We flew to Glasgow and took an enchanting four-hour train ride to Fort William. We spent the night in the lovely Inverlochy Castle Hotel and boarded the barge for our six-day cruise onboard the sixty mile Caledonian Canal. Twenty-two of these miles is completely man- made, with 29 locks to adjust for the various water levels.

The Scottish Highlander is 117 feet long and, several years ago, it was converted into a luxury hotel barge with a capacity of 8 passengers. It travels on the canal at a maximum speed of 7 miles per hour. You can ride, get off and walk, or bike along its towpath and be as active or relaxed as you wish.
The fees are all inclusive: including 3 gourmet meals a day with unlimited wine and cocktails and all the entrance tickets to all the activities. There is a crew of 4 (captain, cook, tour guide, and server) for 8 passengers (however there are only 6 on our trip).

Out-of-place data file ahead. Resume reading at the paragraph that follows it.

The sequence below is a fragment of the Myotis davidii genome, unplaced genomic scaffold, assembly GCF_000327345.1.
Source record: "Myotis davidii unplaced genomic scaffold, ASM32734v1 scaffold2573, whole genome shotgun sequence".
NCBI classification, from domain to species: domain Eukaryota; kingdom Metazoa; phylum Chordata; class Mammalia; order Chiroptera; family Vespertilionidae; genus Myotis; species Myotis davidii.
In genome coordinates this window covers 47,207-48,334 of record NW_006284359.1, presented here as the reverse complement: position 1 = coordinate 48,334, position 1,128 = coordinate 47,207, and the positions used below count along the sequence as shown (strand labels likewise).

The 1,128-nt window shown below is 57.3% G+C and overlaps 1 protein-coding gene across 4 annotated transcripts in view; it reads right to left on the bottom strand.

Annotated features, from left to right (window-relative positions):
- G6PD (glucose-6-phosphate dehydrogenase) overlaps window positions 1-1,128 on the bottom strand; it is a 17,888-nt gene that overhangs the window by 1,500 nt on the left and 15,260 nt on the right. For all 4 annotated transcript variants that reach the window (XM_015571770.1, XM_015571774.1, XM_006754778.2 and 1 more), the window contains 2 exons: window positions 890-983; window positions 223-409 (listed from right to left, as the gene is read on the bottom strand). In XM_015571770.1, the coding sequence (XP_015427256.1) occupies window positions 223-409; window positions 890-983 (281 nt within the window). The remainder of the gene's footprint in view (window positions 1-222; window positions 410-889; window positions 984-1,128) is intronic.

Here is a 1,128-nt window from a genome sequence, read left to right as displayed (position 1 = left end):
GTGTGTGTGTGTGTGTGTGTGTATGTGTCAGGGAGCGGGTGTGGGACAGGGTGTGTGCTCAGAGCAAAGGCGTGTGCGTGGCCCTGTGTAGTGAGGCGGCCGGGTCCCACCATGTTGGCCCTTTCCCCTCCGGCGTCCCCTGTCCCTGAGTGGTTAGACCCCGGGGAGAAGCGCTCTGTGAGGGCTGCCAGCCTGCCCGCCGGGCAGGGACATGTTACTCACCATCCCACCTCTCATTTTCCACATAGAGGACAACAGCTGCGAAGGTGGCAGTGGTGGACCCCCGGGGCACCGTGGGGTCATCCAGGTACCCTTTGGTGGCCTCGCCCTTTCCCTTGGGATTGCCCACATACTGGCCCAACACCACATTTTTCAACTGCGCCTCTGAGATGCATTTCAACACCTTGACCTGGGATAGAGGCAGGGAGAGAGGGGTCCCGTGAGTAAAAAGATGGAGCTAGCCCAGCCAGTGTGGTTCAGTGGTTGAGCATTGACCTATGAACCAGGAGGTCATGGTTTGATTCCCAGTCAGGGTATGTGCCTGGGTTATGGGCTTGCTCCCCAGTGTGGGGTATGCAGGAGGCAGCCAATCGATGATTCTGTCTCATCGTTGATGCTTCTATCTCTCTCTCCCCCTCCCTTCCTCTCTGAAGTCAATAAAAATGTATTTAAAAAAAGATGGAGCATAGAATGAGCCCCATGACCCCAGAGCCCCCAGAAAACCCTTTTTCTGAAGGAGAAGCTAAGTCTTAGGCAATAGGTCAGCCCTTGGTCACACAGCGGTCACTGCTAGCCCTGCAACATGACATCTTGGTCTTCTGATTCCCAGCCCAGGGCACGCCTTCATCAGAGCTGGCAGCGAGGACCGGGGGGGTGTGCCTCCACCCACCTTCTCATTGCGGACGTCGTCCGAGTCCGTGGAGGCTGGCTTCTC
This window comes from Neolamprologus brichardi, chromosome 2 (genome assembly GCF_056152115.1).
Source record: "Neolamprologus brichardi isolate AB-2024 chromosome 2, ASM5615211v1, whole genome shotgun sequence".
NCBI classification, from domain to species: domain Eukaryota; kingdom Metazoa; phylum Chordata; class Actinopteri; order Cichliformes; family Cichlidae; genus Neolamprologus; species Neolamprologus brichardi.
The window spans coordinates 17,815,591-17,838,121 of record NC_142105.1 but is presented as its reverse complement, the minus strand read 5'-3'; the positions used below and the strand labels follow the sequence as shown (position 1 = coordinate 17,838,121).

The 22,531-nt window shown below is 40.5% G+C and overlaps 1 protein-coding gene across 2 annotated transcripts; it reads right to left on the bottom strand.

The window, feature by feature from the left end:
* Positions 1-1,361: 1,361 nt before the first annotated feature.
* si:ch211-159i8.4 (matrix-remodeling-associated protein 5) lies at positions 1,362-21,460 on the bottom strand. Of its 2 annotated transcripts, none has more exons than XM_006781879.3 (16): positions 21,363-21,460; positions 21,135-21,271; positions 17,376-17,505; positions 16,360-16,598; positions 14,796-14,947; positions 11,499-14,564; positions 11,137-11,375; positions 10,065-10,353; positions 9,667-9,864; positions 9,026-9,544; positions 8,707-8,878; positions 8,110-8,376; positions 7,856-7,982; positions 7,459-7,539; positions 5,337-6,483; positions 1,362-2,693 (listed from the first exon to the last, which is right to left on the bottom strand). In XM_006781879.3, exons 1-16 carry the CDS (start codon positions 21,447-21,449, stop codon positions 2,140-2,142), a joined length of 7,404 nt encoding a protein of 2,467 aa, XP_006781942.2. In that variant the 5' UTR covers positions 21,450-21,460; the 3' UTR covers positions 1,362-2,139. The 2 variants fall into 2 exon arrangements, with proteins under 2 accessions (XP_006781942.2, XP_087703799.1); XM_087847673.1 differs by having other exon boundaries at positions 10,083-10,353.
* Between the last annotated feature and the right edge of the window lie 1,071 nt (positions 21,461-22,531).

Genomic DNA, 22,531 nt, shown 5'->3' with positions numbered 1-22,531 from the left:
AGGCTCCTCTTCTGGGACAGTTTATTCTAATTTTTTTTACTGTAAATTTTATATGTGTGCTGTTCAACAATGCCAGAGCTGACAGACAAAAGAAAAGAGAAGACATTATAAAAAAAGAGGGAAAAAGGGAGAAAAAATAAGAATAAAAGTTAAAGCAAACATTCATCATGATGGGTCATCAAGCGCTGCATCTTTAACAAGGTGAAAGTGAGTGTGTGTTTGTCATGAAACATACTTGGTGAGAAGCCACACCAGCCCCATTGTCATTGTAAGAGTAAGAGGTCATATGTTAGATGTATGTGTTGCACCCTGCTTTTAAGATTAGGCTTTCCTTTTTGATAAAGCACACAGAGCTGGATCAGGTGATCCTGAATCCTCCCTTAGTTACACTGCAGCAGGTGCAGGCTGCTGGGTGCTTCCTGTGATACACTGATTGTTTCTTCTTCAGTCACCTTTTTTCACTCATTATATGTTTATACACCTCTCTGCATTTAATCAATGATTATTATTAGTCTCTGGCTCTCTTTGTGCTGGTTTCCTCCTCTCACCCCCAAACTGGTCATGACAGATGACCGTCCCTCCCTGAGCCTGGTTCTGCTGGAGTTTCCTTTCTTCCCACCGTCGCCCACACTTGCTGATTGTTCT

Our travel mates are very interesting; one couple, Andrew and Susan, are from London. He is an author, having written a couple of travel books and she is an interpreter from English to German. The other couple, Steve and Jill, are from Melbourne, Australia. He is a retired Hydrologist who ran a very large consulting company working in the area of water management for governments and mining companies worldwide. They have traveled the world, and it is most interesting to learn so much about water as I have in these few days. Every meal brings stimulating conversation.
The Highlands of Scotland are breathtaking, as I am sure you have seen in many films— Most recently, you may have seen the Steam Train in the Harry Potter film—very nearby.